James Gunn and Craig Mazin collaborated on “The Specials,” a unique superhero comedy film released in 2000. This movie marked Mazin’s directorial debut and featured Gunn’s involvement as the writer, co-producer, and actor.
“The Specials” portrayed a dysfunctional, lesser-known superhero team, following their turbulent experiences in a partial mockumentary style. The ensemble cast included Rob Lowe, Paget Brewster, and Thomas Haden Church, among others, navigating a day of events that included recruiting a new member, a disastrous product launch, and a betrayal, all within the superhero context.
The film’s acerbic wit, as seen in the dialogue and character dynamics, showcased Gunn’s early prowess in creating engaging interactions among flawed characters. The portrayal of characters grappling with desires for fame, wealth, and coolness mirrored the filmmakers’ own aspirations in the movie industry, offering a satirical commentary on commercial pop culture.
While “The Specials” showcased barbed cynicism toward pop culture and superheroes, akin to later works like “The Boys,” it differed in being less bloody and more hapless. The film humanized superheroes by exploring their insecurities and flaws, echoing themes later evident in Gunn’s works such as “Super,” “Guardians of the Galaxy,” and “The Suicide Squad.”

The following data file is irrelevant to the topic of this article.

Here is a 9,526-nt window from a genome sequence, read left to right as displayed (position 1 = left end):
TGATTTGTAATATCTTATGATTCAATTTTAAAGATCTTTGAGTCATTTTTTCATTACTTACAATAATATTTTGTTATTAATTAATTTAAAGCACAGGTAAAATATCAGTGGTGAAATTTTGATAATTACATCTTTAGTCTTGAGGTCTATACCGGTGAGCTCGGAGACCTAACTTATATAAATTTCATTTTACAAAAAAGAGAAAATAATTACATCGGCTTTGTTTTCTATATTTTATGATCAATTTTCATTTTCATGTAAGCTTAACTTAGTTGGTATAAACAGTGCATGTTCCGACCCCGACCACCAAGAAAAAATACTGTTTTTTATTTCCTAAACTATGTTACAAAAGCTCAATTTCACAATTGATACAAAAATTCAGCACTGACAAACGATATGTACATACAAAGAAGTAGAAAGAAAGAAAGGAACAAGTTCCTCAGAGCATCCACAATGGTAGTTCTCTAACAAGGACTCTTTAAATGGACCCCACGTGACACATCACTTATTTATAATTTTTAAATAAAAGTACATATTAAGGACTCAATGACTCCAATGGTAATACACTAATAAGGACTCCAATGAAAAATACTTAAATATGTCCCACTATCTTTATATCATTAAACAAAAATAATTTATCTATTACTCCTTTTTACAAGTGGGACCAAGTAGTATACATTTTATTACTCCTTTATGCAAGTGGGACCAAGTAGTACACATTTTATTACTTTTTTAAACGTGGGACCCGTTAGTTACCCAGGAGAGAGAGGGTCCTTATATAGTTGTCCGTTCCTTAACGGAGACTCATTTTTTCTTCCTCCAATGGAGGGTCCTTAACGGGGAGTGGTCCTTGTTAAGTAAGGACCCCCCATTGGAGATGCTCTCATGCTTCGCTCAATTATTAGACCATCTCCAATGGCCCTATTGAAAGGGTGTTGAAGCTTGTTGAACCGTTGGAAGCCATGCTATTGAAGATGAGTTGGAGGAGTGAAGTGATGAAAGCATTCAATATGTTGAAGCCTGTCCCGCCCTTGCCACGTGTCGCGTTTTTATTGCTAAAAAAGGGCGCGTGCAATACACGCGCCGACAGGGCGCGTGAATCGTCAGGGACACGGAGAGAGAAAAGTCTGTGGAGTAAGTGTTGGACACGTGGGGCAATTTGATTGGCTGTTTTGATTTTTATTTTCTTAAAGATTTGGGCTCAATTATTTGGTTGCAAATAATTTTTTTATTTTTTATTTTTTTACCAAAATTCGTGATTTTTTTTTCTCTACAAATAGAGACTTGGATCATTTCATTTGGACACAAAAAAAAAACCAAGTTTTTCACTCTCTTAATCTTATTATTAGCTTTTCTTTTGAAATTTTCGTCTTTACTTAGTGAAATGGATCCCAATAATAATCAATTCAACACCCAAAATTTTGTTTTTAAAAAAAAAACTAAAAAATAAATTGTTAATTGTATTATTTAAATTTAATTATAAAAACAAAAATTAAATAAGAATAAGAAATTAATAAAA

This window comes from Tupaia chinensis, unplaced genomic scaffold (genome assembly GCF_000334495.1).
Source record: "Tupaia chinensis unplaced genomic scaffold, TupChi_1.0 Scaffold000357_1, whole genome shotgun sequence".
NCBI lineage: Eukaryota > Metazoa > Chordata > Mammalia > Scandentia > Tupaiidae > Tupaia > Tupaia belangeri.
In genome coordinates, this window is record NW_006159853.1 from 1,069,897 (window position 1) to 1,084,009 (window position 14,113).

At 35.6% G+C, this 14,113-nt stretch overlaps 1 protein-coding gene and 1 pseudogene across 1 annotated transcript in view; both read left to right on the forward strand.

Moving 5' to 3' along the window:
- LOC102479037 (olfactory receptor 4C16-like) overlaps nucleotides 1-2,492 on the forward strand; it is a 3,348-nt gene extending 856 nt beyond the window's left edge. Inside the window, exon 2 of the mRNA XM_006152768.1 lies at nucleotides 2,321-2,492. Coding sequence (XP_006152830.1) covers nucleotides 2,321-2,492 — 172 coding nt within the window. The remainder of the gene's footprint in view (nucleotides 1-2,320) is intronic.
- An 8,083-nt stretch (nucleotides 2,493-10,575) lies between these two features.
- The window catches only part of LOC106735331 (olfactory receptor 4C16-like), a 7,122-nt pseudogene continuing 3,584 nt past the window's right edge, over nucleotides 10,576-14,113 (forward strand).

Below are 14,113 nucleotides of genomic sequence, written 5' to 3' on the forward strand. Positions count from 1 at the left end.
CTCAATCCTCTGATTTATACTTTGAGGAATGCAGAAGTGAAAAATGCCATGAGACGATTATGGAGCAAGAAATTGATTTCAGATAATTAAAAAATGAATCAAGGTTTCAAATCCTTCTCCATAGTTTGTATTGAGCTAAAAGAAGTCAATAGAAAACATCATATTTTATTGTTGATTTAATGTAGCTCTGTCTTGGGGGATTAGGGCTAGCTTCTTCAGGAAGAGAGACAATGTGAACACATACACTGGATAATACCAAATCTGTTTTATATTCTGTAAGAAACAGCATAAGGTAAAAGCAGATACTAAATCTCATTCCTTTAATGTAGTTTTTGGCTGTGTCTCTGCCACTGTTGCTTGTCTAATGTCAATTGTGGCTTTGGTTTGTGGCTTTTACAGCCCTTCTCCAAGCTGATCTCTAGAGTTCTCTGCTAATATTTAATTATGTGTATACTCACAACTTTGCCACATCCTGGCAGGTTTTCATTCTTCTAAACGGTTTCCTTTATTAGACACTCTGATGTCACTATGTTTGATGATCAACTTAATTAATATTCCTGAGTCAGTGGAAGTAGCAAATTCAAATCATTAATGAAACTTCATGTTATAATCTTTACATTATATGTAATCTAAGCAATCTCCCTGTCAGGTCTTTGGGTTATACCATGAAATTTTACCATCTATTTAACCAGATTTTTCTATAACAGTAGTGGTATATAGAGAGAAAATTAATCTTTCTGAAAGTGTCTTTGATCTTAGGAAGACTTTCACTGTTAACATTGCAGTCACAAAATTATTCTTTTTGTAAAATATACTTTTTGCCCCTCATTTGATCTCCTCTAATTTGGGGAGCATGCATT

However, the humor in “The Specials” might feel dated, reflecting the late-’90s era with chauvinistic and potentially problematic elements, a characteristic that Gunn himself acknowledged in the film’s commentary. He highlighted the contrast in vision between himself and Mazin regarding the film’s style, with Gunn favoring a more anarchic approach while Mazin leaned towards a deadpan presentation with documentary-like elements.
Ultimately, after “The Specials,” Mazin went on to direct the acclaimed HBO series “Chernobyl,” showcasing his transition from satire to intense drama, and is currently involved in the production of “The Last of Us” TV series. Meanwhile, Gunn continued his journey through sequels and licensed works, transitioning from this original project to films like the live-action “Scooby-Doo.”